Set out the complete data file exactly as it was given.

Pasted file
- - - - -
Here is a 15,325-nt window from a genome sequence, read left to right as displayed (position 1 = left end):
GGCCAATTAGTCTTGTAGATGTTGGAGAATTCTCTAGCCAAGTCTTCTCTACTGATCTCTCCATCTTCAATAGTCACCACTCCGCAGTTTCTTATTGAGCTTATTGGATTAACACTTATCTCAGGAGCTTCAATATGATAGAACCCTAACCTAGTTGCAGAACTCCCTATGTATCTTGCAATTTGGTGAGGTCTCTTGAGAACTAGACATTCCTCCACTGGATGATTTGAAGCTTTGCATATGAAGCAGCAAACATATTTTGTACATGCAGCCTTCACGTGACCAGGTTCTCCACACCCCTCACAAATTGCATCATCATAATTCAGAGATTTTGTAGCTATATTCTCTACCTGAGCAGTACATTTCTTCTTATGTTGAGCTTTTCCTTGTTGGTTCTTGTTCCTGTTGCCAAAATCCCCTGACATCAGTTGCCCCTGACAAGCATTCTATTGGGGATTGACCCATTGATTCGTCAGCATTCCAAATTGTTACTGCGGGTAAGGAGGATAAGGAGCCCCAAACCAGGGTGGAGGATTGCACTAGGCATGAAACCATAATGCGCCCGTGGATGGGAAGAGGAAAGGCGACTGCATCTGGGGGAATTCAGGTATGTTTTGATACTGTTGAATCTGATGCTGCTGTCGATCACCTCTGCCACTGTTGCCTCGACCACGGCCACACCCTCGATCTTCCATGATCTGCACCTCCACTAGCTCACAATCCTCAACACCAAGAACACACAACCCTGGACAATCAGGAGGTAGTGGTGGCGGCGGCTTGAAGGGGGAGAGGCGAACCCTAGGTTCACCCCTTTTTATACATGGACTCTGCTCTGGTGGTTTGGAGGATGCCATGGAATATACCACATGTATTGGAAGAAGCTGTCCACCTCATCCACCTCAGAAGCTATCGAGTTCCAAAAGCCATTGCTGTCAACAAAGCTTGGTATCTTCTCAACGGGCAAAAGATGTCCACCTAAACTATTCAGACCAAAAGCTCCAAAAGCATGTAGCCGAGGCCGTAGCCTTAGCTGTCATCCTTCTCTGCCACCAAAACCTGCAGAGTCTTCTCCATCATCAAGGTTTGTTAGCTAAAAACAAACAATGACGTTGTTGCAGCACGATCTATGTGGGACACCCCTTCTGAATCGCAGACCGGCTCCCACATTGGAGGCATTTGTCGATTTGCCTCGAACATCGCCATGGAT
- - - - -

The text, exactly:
Here is a 15,325-nt window from a genome sequence, read left to right as displayed (position 1 = left end):
GGCCAATTAGTCTTGTAGATGTTGGAGAATTCTCTAGCCAAGTCTTCTCTACTGATCTCTCCATCTTCAATAGTCACCACTCCGCAGTTTCTTATTGAGCTTATTGGATTAACACTTATCTCAGGAGCTTCAATATGATAGAACCCTAACCTAGTTGCAGAACTCCCTATGTATCTTGCAATTTGGTGAGGTCTCTTGAGAACTAGACATTCCTCCACTGGATGATTTGAAGCTTTGCATATGAAGCAGCAAACATATTTTGTACATGCAGCCTTCACGTGACCAGGTTCTCCACACCCCTCACAAATTGCATCATCATAATTCAGAGATTTTGTAGCTATATTCTCTACCTGAGCAGTACATTTCTTCTTATGTTGAGCTTTTCCTTGTTGGTTCTTGTTCCTGTTGCCAAAATCCCCTGACATCAGTTGCCCCTGACAAGCATTCTATTGGGGATTGACCCATTGATTCGTCAGCATTCCAAATTGTTACTGCGGGTAAGGAGGATAAGGAGCCCCAAACCAGGGTGGAGGATTGCACTAGGCATGAAACCATAATGCGCCCGTGGATGGGAAGAGGAAAGGCGACTGCATCTGGGGGAATTCAGGTATGTTTTGATACTGTTGAATCTGATGCTGCTGTCGATCACCTCTGCCACTGTTGCCTCGACCACGGCCACACCCTCGATCTTCCATGATCTGCACCTCCACTAGCTCACAATCCTCAACACCAAGAACACACAACCCTGGACAATCAGGAGGTAGTGGTGGCGGCGGCTTGAAGGGGGAGAGGCGAACCCTAGGTTCACCCCTTTTTATACATGGACTCTGCTCTGGTGGTTTGGAGGATGCCATGGAATATACCACATGTATTGGAAGAAGCTGTCCACCTCATCCACCTCAGAAGCTATCGAGTTCCAAAAGCCATTGCTGTCAACAAAGCTTGGTATCTTCTCAACGGGCAAAAGATGTCCACCTAAACTATTCAGACCAAAAGCTCCAAAAGCATGTAGCCGAGGCCGTAGCCTTAGCTGTCATCCTTCTCTGCCACCAAAACCTGCAGAGTCTTCTCCATCATCAAGGTTTGTTAGCTAAAAACAAACAATGACGTTGTTGCAGCACGATCTATGTGGGACACCCCTTCTGAATCGCAGACCGGCTCCCACATTGGAGGCATTTGTCGATTTGCCTCGAACATCGCCATGGAT